Universities Accused Of 'Strong-Arm' Tactics As Thousands Of Workers Strike
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Universities have been accused of using ‘strong-arm tactics’ to undermine the current strike action taking place at 60 campuses across the UK.
Over 40,000 staff will walk out for eight days starting today (Monday November 25th) in the continued row over pension, pay and conditions.
The move will impact the studies of an estimated one million students, although many staff members involved will reportedly be offering alternative teach-outs for their students, reports The Guardian.
However, there has been outrage over attempts by universities to put students off joining picket lines and instead report any of their lecturers who join the strike.
According to the University and College Union (UCU), staff at some universities have been warned that action short of a strike could result in heavy reductions to pay, on top of strike deductions, while other institutions have been hunting for cover staff to minimise disruption for students.
Sheffield Hallam University (SHU) was accused of asking students to fill in a form entitled Industrial Action: record of teaching activities not taking place, which asked students to give details of the course, module, date and time of lecture affected.
The form was shared on Twitter, prompting a number of angry responses including one stating: “We are not your surveillance tools.”
The University of Liverpool has also been criticised after managers sent an email to undergraduates warning them it was ‘unlawful to join pickets’. In the same email, international students were informed that if they didn’t cross picket lines to attend classes they risked jeopardising their visa.
Ché Spencer Pote, the women’s officer for Liverpool University Labour Students said the university’s response was ‘extremely worrying’.
Ms Spencer Pote said: “If a student doesn’t cross the picket line they risk their attendance falling below the expected threshold, which can lead to being kicked off courses for subjects like nursing.”
A spokeswoman for the University of Liverpool said: “We undertake regular monitoring of all undergraduate student attendance. This is not only to ensure we fulfil our duties on international student visas to UK Visas and Immigration, but is also vital as attendance is an important indicator of student wellbeing.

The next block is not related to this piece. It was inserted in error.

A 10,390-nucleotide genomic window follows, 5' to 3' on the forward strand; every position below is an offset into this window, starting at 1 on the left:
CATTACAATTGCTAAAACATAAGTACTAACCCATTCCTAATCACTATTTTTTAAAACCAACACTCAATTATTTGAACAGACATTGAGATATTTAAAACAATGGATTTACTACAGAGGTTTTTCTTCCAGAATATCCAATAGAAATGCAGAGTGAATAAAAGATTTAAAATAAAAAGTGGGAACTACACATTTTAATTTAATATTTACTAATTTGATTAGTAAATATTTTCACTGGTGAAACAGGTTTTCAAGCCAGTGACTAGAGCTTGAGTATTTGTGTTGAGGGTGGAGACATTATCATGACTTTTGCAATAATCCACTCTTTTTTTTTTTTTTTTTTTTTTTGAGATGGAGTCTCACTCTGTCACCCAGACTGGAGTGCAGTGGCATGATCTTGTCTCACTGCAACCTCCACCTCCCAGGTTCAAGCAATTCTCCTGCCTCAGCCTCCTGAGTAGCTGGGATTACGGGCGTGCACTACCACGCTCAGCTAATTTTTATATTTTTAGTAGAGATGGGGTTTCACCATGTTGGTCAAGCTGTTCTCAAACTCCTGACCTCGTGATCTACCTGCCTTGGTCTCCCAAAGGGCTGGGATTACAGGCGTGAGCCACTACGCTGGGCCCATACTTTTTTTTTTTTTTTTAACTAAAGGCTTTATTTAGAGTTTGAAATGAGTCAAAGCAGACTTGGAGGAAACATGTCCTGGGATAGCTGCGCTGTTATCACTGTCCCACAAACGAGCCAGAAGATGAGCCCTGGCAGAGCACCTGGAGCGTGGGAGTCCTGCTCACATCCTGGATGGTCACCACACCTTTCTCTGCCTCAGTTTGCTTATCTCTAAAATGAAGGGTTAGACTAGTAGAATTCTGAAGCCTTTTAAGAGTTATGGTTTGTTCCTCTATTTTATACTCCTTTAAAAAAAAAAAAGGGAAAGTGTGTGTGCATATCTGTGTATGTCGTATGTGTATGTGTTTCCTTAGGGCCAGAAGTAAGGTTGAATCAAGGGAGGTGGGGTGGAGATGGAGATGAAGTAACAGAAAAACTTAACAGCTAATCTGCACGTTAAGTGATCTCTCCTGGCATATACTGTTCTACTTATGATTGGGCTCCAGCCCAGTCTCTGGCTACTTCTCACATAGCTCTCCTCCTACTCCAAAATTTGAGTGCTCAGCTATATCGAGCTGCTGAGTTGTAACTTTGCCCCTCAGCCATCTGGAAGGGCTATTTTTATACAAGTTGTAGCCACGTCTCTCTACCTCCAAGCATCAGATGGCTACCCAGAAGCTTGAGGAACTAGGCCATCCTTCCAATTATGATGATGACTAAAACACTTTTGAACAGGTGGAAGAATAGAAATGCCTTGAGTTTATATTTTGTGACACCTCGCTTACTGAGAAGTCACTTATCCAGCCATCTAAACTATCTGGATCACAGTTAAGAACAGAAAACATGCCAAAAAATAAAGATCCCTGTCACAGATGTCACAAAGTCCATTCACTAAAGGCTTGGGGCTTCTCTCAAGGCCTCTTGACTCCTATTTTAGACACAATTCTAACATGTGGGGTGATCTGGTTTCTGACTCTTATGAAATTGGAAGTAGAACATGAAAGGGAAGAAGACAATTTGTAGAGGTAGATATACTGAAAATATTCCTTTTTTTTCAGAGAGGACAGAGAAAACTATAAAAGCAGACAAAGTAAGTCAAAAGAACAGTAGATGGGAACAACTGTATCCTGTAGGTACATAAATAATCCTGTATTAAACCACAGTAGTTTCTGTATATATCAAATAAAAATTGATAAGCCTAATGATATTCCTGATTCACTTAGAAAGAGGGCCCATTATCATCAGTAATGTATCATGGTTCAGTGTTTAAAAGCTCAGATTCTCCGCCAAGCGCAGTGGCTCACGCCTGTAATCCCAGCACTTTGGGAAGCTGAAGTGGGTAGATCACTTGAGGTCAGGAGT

“We respect our students’ rights to support the industrial action, should they wish to do so. However it is important that they have the necessary information to do so lawfully.”
The UCU general secretary, Jo Grady, said: “Universities should have been putting their efforts into trying to resolve the disputes, not scouting for scab labour, threatening staff with over the top pay deductions and other strong-arm tactics.
“We have heard of department heads walking around campus demanding to know who is in the union and asking others to cover their classes. It appears they have learnt nothing from last year’s action where this sort of behaviour solidified strikers’ resolve and angered students.”
The latest action comes after many universities were effectively brought to a standstill by unprecedented strikes last year (2018) over changes to employee pensions, with some institutions forced to compensate students for the hours of teaching that were lost.
Increased contributions as well as other changes to the universities superannuation scheme (USS) mean that many employees are suffering substantial losses - especially once they enter retirement.
The UCU says its members have resorted to strike action as pension reforms mean university staff will pay roughly £40,000 more into their pension, but will receive nearly £200,000 less when they retire.
The UCU is also taking action over pay which it says has fallen 20% over the past decade, as well as casualisation and increased workload. It is also calling for action on the pay gap for women, ethnic minorities and the disabled.
Chris Sayers, the chair of the Committee of University Chairs, said: “Against a backdrop of unprecedented uncertainty and financial pressure, the role of university boards and councils has to be to ensure the long-term sustainability of their institutions, and therefore they have to balance the investment they want to make in people against all the other calls on their resources.”
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